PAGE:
Saturday, July 15, 2006

The parsley percentage

Curly parsley 'is a vegetable decoration substance, a frivolous fake herb, hurray chlorophyll with no value', or so says Onno Kleyn in the Iens & Outs e-mail newsletter of July. You may think this a bold statement for something so obvious, but it is a fairly accurate description of the sorry state of parsley in this country. Curly parsley is the common variety here, the one you can buy in supermarkets, the one you'll find in every bowl of soup and on every plate on top of a slice of tomato. Garnishing is all we use it for. The tastier flat-leaf kind is nowhere to be found, except in Turkish or Maroccan shops. I am happy to learn that Onno Kleyn's plea has been answered (starting next month flat-leaf parsley will be on the shelfs of our biggest grocer), though I would regard it a poor victory if this variety too would meet with the same trivial fate.
So what is needed now is a recipe with lots of flat-leaf parsley. Tabouleh is a good one, the more so as I can add a plea of my own: to augment the parsley percentage. Tabouleh is not a wheat dish of bulghur with tomatoes, cucumber and onions and only a handful of parsley and mint, but a parsley and mint salad with spring onions and some bulghur. I learned to make it this way when visiting the S. family of the Arab village of A. in the Galilee, Israel, now nine years ago. Big bowls of dark green tabouleh were served to accompany sheer endless servings of grilled lamb skewers at their youngest son's engagement party.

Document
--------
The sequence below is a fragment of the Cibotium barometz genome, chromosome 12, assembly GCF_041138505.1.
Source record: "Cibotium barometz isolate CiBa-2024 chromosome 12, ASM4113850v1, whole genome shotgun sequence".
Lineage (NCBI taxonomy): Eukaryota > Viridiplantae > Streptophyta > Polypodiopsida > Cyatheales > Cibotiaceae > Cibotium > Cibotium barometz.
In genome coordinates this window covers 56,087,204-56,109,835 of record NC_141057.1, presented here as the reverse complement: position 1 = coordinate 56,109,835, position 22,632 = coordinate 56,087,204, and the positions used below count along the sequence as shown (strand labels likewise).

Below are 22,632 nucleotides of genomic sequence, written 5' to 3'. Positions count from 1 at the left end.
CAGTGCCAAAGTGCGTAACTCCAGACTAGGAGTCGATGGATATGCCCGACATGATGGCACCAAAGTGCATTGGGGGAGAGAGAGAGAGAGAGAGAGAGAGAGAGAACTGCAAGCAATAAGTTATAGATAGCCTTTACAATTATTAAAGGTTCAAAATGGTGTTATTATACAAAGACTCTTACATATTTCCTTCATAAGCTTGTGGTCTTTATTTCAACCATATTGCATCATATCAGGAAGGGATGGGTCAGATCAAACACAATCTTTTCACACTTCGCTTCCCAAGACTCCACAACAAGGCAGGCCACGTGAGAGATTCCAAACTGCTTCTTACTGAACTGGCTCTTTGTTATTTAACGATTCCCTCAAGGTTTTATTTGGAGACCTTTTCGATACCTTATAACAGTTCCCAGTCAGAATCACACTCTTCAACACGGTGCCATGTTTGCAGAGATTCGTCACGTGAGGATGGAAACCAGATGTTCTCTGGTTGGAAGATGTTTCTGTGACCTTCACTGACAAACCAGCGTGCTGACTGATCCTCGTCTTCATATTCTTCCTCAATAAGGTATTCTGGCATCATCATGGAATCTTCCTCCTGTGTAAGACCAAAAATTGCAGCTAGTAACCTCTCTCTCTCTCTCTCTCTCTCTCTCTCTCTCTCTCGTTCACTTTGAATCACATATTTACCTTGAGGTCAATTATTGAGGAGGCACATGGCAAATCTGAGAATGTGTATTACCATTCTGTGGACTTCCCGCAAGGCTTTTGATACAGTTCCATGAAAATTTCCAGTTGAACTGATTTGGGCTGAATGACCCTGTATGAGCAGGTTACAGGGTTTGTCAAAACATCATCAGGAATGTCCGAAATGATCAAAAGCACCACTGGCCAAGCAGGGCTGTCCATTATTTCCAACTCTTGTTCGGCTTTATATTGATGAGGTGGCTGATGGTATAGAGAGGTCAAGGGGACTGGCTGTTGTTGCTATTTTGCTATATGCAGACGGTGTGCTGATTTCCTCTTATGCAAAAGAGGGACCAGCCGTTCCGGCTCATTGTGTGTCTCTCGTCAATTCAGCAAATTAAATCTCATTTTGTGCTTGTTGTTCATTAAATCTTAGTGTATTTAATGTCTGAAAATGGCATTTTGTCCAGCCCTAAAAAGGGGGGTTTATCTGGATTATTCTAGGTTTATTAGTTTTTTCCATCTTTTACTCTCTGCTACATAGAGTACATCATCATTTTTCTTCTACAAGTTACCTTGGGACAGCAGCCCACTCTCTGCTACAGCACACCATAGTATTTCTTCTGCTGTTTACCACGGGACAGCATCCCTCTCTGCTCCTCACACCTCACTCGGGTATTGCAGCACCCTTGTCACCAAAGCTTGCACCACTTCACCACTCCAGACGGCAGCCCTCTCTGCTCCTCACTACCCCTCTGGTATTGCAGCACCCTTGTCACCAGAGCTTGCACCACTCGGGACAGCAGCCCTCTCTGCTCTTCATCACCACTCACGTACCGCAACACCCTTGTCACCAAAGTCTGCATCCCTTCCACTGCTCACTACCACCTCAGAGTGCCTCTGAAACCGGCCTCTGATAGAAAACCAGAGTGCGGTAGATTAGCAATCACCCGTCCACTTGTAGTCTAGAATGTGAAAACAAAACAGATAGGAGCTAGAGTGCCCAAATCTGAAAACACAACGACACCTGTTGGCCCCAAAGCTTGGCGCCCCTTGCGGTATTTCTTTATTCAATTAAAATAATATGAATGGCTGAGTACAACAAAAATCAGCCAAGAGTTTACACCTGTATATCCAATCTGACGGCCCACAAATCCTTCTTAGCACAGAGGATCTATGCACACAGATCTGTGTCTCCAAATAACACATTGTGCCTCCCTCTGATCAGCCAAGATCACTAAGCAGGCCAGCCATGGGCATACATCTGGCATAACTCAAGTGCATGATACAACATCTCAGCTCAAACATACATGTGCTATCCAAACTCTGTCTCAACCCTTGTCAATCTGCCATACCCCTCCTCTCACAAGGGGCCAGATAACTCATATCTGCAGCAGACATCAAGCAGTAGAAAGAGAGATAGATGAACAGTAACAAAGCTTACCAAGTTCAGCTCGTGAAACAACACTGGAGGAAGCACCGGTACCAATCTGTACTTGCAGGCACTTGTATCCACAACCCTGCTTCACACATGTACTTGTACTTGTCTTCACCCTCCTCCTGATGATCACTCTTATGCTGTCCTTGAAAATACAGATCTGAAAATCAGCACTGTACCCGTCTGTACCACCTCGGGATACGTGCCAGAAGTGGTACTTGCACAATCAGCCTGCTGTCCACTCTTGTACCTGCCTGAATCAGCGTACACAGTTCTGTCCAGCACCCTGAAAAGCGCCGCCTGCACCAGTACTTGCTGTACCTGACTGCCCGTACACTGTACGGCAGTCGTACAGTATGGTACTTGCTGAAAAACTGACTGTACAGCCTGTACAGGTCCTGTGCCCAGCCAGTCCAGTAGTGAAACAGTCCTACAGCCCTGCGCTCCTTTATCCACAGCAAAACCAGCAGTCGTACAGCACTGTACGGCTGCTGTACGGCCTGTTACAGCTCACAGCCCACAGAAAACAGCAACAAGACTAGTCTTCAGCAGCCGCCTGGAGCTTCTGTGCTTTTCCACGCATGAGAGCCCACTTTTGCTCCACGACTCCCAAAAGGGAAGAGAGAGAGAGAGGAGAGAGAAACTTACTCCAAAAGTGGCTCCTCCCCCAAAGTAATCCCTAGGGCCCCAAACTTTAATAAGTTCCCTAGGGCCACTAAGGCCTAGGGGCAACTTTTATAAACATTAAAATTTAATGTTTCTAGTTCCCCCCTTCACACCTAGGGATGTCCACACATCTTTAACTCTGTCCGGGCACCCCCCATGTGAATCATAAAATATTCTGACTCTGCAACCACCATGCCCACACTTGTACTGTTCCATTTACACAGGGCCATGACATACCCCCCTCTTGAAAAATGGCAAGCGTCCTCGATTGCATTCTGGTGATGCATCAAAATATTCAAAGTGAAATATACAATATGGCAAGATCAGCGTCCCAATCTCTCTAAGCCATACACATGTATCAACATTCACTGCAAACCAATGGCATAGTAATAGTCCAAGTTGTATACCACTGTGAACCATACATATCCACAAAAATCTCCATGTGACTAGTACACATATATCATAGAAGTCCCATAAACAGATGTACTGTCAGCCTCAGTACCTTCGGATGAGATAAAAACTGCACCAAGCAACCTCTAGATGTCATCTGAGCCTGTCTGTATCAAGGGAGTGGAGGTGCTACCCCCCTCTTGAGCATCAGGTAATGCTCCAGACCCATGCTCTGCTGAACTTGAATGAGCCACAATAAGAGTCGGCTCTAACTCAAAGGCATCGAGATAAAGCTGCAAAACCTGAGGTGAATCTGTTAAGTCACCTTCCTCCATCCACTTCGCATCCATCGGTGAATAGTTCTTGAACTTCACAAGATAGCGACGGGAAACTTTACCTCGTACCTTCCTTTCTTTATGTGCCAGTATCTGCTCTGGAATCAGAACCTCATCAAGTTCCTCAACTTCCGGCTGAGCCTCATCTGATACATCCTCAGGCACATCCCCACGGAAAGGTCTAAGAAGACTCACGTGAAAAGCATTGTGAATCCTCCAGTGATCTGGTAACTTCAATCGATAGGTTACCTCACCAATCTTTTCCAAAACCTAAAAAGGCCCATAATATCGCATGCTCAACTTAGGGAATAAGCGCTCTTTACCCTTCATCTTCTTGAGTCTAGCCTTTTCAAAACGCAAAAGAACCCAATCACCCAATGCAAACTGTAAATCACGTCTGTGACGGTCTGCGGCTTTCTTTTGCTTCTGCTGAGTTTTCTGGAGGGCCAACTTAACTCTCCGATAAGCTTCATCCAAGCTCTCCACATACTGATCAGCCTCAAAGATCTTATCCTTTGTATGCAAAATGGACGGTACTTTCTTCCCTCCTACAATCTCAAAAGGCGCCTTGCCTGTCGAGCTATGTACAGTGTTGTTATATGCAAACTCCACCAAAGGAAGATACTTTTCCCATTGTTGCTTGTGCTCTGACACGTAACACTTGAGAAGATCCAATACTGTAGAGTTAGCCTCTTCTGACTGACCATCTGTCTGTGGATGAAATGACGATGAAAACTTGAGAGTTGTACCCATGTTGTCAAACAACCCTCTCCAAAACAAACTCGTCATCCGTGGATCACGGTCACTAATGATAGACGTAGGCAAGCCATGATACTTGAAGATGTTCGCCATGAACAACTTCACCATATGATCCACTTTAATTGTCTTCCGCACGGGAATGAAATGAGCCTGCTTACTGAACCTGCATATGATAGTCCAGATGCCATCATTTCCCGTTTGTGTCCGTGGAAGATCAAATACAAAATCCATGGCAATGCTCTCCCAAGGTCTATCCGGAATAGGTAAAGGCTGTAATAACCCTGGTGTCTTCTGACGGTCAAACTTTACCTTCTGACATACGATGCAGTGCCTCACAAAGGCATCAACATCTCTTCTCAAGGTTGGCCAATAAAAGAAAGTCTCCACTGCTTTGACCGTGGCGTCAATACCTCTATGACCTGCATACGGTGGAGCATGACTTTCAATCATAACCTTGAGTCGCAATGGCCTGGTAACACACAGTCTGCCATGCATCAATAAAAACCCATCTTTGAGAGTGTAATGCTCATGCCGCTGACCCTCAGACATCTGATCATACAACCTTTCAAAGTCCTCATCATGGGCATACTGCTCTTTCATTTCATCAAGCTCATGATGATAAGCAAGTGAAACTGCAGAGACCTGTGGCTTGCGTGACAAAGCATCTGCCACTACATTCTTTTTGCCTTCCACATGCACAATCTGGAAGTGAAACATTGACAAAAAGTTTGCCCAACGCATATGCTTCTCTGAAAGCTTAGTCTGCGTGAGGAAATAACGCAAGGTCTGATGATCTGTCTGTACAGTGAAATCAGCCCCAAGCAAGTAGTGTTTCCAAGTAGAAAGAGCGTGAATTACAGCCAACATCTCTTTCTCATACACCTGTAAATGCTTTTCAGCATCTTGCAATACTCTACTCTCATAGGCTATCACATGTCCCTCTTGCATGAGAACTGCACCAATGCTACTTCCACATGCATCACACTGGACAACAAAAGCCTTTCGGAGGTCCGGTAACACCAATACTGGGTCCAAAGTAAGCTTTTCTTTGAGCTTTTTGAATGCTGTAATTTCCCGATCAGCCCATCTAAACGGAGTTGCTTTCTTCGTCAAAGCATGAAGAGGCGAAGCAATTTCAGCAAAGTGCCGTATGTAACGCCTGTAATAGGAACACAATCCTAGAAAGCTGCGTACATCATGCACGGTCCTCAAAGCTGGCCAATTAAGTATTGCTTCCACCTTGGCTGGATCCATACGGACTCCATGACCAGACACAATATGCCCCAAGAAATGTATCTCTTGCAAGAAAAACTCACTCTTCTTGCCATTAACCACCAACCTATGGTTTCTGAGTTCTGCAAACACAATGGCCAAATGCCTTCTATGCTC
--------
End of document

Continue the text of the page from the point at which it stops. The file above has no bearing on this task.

To serve 4. Soak half a cup of bulghur in hot water for some minutes, then rinse well. Take equal amounts (at least one big bush - no supermarket quantitees here) of flat-leaf parsley and nana (Maroccan mint). Chop the parsley (with the stalks), the mint (leafs only) and 2-3 spring onions. Mix the greens with the bulghur, add olive oil and lemon juice, and salt to taste. Serve slightly chilled. Who needs tomatoes?
If you want to know more about parsley (e.g. its chemical components, or its name in any language you can think of), see Gernot Katzer's website (English and German). Just don't believe him when he says that parsley is used in hummus.


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